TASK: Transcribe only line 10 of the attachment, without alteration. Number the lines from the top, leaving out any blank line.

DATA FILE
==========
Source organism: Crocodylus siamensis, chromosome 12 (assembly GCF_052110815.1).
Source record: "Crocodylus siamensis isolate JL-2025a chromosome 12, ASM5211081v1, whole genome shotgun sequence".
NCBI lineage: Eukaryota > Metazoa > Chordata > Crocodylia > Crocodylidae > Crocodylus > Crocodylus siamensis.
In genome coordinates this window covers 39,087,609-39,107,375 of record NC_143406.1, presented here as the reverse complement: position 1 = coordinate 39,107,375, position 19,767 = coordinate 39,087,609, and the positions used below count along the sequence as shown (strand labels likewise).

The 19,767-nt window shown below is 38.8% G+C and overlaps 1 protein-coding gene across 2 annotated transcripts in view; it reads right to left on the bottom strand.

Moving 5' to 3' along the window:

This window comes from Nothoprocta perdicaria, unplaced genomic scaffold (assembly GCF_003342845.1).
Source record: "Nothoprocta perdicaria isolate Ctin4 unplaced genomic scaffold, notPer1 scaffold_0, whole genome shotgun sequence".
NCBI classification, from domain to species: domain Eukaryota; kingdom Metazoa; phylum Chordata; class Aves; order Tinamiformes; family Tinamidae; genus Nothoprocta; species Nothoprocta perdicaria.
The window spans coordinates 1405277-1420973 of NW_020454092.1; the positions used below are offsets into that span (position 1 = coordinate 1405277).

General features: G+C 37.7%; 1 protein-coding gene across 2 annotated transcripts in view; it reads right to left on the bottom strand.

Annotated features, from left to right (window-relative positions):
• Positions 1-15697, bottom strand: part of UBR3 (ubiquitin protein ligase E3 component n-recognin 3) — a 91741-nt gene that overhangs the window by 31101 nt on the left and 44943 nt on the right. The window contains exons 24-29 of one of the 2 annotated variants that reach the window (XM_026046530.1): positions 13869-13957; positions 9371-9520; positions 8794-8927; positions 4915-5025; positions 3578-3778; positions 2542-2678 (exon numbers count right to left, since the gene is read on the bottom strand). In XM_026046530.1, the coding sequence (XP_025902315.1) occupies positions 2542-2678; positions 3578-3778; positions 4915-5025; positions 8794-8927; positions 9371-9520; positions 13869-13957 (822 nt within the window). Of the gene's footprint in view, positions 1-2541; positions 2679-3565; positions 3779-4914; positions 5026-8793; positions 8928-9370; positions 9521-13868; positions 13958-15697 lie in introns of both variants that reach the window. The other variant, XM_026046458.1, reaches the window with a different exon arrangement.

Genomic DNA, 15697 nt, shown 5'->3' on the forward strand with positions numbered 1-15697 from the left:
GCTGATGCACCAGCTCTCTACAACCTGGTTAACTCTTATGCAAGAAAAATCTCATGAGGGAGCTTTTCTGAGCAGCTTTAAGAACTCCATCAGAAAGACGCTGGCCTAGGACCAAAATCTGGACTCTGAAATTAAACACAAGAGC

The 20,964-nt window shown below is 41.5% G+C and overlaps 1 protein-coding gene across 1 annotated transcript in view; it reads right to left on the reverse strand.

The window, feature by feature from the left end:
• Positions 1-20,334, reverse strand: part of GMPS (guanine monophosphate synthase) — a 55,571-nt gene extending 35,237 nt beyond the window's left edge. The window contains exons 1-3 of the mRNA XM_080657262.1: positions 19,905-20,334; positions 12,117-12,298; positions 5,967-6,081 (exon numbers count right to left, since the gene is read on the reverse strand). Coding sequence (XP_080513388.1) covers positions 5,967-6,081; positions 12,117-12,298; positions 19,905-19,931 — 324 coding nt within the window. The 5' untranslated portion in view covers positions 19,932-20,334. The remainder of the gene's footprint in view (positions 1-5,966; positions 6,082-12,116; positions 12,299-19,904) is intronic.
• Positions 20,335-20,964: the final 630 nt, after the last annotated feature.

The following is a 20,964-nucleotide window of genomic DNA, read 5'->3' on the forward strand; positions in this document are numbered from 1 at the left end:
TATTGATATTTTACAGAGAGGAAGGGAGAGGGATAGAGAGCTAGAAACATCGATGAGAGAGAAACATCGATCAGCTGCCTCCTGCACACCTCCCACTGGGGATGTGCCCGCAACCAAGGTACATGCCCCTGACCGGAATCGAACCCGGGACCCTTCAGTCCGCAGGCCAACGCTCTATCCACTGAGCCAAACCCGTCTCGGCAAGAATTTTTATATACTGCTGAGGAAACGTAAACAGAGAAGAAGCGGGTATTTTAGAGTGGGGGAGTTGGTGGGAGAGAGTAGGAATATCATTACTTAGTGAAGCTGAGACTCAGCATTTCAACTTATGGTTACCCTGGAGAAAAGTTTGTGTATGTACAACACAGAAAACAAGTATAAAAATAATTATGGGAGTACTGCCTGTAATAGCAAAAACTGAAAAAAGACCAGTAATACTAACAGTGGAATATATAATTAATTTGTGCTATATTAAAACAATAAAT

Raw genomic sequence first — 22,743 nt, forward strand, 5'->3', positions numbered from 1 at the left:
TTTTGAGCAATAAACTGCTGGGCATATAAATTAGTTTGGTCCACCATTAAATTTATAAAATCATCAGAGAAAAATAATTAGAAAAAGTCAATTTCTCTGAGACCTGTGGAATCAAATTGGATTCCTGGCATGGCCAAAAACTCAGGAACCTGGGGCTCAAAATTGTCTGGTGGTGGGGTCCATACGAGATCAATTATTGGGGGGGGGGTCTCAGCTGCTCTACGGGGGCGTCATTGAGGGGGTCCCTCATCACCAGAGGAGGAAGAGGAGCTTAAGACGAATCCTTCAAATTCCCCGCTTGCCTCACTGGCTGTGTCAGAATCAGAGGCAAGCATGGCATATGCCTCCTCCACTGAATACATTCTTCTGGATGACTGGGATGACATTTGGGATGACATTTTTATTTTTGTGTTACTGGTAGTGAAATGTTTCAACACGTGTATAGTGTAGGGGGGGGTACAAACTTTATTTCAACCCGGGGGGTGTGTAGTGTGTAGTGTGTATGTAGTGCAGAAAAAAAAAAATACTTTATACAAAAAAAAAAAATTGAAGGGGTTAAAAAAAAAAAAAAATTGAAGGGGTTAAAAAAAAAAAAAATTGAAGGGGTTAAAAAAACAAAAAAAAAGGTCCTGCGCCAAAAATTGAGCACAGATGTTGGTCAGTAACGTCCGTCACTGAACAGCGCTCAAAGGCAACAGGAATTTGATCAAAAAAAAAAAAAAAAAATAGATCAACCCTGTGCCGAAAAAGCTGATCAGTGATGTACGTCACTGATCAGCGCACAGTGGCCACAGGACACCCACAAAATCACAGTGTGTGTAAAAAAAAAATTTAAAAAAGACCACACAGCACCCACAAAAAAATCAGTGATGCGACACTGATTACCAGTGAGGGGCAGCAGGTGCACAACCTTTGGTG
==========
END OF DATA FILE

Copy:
The window spans coordinates 1405277-1420973 of NW_020454092.1; the positions used below are offsets into that span (position 1 = coordinate 1405277).